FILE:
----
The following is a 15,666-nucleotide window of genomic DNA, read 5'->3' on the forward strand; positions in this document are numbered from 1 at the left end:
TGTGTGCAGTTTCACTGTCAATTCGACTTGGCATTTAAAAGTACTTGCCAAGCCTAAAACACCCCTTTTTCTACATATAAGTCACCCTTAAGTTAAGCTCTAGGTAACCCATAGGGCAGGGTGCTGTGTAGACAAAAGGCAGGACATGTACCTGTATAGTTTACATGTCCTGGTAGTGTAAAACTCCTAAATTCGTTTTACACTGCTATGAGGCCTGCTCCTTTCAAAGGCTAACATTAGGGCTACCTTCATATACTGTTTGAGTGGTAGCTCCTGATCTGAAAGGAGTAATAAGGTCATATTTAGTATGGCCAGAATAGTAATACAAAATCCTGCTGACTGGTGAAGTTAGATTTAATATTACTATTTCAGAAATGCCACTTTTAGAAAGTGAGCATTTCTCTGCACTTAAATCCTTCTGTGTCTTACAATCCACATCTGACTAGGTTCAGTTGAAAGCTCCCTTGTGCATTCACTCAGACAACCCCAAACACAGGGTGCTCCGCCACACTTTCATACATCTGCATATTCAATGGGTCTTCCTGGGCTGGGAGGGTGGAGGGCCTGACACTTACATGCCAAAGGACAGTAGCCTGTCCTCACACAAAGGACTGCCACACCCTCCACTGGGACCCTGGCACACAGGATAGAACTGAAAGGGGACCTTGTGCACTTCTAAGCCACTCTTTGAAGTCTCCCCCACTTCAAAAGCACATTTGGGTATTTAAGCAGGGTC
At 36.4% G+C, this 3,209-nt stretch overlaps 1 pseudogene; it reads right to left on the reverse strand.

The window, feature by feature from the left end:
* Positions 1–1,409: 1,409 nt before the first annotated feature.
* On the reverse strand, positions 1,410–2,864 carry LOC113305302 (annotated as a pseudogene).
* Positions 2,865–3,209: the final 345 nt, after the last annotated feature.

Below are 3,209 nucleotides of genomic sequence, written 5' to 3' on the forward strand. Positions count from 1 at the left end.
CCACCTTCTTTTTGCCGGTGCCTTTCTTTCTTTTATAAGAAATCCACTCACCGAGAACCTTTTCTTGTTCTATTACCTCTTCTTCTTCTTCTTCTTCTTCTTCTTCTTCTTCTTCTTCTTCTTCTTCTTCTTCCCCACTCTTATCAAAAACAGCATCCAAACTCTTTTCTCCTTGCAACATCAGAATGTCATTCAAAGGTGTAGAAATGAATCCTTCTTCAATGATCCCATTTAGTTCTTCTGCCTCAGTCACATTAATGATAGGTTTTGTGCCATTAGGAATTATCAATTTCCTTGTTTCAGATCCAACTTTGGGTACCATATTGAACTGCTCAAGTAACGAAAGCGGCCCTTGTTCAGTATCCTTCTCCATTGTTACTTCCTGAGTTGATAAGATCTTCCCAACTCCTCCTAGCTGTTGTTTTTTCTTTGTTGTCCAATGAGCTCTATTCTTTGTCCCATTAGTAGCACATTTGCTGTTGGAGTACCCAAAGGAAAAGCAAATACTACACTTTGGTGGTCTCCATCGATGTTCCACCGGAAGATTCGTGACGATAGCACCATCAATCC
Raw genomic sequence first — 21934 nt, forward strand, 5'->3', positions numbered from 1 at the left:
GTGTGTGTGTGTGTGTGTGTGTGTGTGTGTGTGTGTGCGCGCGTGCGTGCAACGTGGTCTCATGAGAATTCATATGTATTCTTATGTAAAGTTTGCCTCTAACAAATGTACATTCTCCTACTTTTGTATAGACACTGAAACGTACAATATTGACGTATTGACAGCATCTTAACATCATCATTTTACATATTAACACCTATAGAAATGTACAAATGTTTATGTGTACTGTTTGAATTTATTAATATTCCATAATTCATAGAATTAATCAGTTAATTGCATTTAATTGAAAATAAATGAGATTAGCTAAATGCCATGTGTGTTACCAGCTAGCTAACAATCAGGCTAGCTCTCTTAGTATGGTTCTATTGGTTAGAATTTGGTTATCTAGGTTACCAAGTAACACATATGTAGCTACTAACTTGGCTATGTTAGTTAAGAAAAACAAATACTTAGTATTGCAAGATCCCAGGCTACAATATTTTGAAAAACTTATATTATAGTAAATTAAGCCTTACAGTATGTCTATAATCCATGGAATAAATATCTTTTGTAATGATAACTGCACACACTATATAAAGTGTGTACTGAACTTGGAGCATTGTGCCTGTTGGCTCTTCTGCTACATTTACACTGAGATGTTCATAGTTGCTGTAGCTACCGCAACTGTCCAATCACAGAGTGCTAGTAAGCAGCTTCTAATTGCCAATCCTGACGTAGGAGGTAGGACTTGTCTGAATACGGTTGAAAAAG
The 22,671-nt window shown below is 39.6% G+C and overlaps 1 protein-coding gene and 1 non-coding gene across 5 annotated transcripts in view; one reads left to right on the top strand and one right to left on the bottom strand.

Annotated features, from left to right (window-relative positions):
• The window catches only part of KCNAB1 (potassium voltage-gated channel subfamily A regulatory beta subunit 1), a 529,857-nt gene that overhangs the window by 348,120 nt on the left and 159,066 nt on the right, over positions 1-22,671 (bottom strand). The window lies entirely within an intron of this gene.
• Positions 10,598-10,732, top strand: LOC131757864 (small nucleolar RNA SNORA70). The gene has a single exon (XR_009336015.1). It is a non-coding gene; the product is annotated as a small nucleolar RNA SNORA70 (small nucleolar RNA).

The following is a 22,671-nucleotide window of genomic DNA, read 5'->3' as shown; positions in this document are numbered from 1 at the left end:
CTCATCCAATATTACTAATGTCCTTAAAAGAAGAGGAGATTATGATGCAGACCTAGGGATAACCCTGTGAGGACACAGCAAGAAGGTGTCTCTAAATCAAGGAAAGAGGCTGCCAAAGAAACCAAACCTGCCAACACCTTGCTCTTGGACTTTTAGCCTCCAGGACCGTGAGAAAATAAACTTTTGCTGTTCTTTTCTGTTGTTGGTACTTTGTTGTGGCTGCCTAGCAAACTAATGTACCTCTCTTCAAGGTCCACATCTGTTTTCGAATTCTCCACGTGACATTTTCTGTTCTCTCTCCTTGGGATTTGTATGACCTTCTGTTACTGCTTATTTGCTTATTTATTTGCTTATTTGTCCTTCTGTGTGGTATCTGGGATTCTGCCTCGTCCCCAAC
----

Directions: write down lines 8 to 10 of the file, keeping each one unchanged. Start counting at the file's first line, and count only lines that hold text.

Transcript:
Below are 3,209 nucleotides of genomic sequence, written 5' to 3' on the forward strand. Positions count from 1 at the left end.
CCACCTTCTTTTTGCCGGTGCCTTTCTTTCTTTTATAAGAAATCCACTCACCGAGAACCTTTTCTTGTTCTATTACCTCTTCTTCTTCTTCTTCTTCTTCTTCTTCTTCTTCTTCTTCTTCTTCTTCTTCTTCCCCACTCTTATCAAAAACAGCATCCAAACTCTTTTCTCCTTGCAACATCAGAATGTCATTCAAAGGTGTAGAAATGAATCCTTCTTCAATGATCCCATTTAGTTCTTCTGCCTCAGTCACATTAATGATAGGTTTTGTGCCATTAGGAATTATCAATTTCCTTGTTTCAGATCCAACTTTGGGTACCATATTGAACTGCTCAAGTAACGAAAGCGGCCCTTGTTCAGTATCCTTCTCCATTGTTACTTCCTGAGTTGATAAGATCTTCCCAACTCCTCCTAGCTGTTGTTTTTTCTTTGTTGTCCAATGAGCTCTATTCTTTGTCCCATTAGTAGCACATTTGCTGTTGGAGTACCCAAAGGAAAAGCAAATACTACACTTTGGTGGTCTCCATCGATGTTCCACCGGAAGATTCGTGACGATAGCACCATCAATCC
Raw genomic sequence first — 21934 nt, forward strand, 5'->3', positions numbered from 1 at the left: